This morning, a divided Supreme Court issued a 5-4 decision written by Justice Alito upholding decades of industry practice and finding that the Fair Labor Standards Act’s outside sales exemption applies to pharmaceutical sales representatives (PSRs). The Court decided unanimously that the Department of Labor’s (DOL) amicus curiae briefs in which it first articulated its position that the outside sales exemption should not apply to PSRs should not be provided any “especially favorable weight.”
As readers of this Blog are aware, the critical question in Christopher v. SmithKline was whether the PSRs had a primary duty of “making sales,” which is required for application of the outside sales exemption. The issue arose because federal law prohibits the sale of any prescription drug without the authorization of a licensed physician and PSRs cannot consummate a sale of their employers’ products to end-users. Rather, the PSRs only encourage physicians to prescribe those products. Rejecting the DOL’s argument that “sales” requires a transfer of title, Justice Alito’s opinion, with which Justices Roberts, Scalia, Kennedy and Thomas joined, found that the statute requires a “functional, rather than a formal, inquiry  that views an employee’s responsibilities in the context of the particular industry in which the employee works.” The Court then concluded that PSRs’ work is “tantamount to a sale” in the pharmaceutical industry.
Justice Breyer’s dissent, with which Justices Ginsburg, Sotomayor and Kagan agreed, did not challenge the majority’s decision with respect to the level of deference to be applied to the DOL’s amicus brief, but instead focused on the non-binding nature of the commitments obtained by PSRs, arguing that obtaining such a “definitely maybe” is more akin to “promotional activities” than true sales work.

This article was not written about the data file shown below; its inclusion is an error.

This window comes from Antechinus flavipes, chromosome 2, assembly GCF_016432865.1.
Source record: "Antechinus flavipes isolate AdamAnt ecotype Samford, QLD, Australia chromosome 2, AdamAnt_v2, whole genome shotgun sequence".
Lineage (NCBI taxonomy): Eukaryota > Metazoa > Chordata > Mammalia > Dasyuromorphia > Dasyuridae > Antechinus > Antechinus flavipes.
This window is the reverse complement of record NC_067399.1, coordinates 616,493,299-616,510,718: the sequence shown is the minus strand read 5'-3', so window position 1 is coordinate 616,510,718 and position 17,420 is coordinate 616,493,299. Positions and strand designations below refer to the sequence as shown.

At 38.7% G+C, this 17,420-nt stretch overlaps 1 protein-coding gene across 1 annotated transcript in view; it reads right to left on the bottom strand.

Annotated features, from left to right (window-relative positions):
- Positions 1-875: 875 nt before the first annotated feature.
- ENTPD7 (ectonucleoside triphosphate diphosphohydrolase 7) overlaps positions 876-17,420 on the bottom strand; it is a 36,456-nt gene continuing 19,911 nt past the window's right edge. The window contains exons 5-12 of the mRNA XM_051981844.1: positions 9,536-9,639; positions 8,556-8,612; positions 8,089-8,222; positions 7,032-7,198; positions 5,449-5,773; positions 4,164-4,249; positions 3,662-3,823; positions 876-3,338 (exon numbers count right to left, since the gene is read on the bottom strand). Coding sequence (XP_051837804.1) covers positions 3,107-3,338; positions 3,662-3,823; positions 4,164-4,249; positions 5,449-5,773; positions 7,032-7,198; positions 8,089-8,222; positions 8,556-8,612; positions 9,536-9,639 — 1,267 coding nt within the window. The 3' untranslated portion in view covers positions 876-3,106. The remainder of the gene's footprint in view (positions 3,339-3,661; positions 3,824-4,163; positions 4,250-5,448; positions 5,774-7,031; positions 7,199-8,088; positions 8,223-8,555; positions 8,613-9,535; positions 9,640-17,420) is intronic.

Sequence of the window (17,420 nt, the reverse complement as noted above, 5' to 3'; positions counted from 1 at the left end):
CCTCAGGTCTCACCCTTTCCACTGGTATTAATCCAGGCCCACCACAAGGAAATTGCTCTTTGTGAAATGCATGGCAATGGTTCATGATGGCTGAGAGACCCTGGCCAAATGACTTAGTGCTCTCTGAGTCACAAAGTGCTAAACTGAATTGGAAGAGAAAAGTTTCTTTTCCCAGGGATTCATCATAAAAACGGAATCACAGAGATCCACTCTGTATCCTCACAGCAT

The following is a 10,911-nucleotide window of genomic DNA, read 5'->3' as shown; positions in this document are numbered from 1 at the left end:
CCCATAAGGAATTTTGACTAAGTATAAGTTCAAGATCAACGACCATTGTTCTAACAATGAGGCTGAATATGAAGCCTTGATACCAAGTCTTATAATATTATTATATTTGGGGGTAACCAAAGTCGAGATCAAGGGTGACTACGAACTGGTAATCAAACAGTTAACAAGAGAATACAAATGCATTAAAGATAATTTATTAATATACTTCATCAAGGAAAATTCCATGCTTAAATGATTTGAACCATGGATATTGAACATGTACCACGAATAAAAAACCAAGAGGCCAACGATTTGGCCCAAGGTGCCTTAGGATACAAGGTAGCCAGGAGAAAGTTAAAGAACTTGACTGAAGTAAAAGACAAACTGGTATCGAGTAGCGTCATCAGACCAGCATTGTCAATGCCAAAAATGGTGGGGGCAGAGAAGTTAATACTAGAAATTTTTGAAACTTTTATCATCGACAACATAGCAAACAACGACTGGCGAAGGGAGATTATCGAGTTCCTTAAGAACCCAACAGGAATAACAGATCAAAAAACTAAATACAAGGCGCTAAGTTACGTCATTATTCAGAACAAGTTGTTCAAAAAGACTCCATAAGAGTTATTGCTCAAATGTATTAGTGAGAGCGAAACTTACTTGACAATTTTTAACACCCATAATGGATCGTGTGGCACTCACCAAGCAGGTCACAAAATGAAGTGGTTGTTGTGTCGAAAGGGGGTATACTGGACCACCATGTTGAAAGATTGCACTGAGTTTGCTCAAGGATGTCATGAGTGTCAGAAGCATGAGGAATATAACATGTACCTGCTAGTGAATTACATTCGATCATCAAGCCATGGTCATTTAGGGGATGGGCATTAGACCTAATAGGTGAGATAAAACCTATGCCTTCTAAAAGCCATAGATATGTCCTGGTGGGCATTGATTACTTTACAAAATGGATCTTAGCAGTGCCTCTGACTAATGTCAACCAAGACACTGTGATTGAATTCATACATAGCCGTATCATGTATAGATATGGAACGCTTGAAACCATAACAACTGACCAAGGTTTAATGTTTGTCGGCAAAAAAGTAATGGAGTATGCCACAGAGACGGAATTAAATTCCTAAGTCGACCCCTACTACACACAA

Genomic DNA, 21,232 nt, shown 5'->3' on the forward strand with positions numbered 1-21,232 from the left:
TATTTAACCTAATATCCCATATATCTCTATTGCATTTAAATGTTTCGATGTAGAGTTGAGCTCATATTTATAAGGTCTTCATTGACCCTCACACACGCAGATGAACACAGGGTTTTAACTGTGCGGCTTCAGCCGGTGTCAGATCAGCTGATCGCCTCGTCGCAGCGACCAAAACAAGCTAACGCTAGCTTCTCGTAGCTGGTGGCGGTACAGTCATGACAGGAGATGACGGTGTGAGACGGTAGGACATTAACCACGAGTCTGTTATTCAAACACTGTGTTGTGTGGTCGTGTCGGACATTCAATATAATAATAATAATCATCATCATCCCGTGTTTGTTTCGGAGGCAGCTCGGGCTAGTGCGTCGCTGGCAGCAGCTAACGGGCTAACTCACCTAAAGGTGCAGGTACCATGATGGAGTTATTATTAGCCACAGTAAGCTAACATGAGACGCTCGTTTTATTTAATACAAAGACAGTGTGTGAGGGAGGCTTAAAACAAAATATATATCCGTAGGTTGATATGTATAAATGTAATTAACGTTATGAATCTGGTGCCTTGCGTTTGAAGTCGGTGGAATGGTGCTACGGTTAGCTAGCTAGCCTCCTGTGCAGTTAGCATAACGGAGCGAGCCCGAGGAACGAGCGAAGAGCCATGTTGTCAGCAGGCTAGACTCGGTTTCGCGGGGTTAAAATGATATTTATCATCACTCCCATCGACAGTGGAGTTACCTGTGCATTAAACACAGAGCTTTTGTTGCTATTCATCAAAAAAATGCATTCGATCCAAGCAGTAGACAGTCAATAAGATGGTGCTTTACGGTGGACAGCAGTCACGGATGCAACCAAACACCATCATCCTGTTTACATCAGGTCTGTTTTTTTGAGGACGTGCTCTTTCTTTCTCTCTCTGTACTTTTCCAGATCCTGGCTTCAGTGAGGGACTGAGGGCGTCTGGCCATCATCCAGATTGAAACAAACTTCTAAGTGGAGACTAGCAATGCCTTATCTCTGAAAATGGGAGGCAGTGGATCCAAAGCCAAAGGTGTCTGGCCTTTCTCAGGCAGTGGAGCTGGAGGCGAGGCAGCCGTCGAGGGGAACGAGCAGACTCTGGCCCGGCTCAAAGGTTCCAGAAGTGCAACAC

Obviously, the impact of the Court’s decision will be felt most immediately in the pharmaceutical industry. Dozens of pending cases around the country will likely be dismissed based on this decision. Dozens more nascent lawsuits likely will never be filed, and the tens of thousands of employees who are currently working as PSRs will continue to be treated as exempt, at least under federal law and in states that follow the FLSA’s outside sales exemption.
But the Court’s decision in the Christopher case potentially permits employers in all industries to classify a wider variety of employees as outside sales, even if the employee does not directly effect a transfer of title. Moreover, due to the Court’s decision on deference, the Christopher case is likely to reverberate throughout many other industries.
The Court’s decision on deference should be understood as a blow to the DOL’s aggressive amicus curiae program. The Court decided that deference was not warranted because the interpretation would “impose potentially massive liability . . . for conduct that occurred well before the interpretation was announced,” resulting in “unfair surprise.” The Court observed that the pharmaceutical industry had “little reason to suspect that its longstanding practice of treating detailers as exempt” might violate the FLSA prior to the start of the DOL’s amicus program in 2009 because the DOL’s position was not clear from the statute or regulations and “the DOL never initiated any enforcement actions or otherwise suggested that it thought the industry was acting unlawfully.” The Court went on to state that DOL’s interpretation was also unpersuasive, pointing to the fact that the DOL had advanced different definitions of the term “sales” before the Ninth Circuit and the Supreme Court and that the DOL’s position was “flatly inconsistent” with the definition of “sales” in the statute.
In light of the Court’s decision on the deference issue, other DOL amicus briefs addressing other issues may come under increased scrutiny. Through its “regulation by amicus” program, DOL has influenced pending litigation related to tip pooling, the deductibility of certain expenses, whether certain activities are “interstate commerce” sufficient to establish FLSA coverage, the outside sales exemption, the administrative exemption, the propriety of “hybrid” FLSA/state law class actions, commissioned employees, donning and doffing, de minimis time, the continuous workday principle, the tip credit’s applicability to certain employees and/or side work, the use of representative testimony in class/collective actions, willfulness, and the good faith defense. Many areas of FLSA law have been impacted, and the Supreme Court’s decision in Christopher should cause courts to reconsider a wide variety of issues, particularly where DOL has articulated a new or changed position in an amicus brief.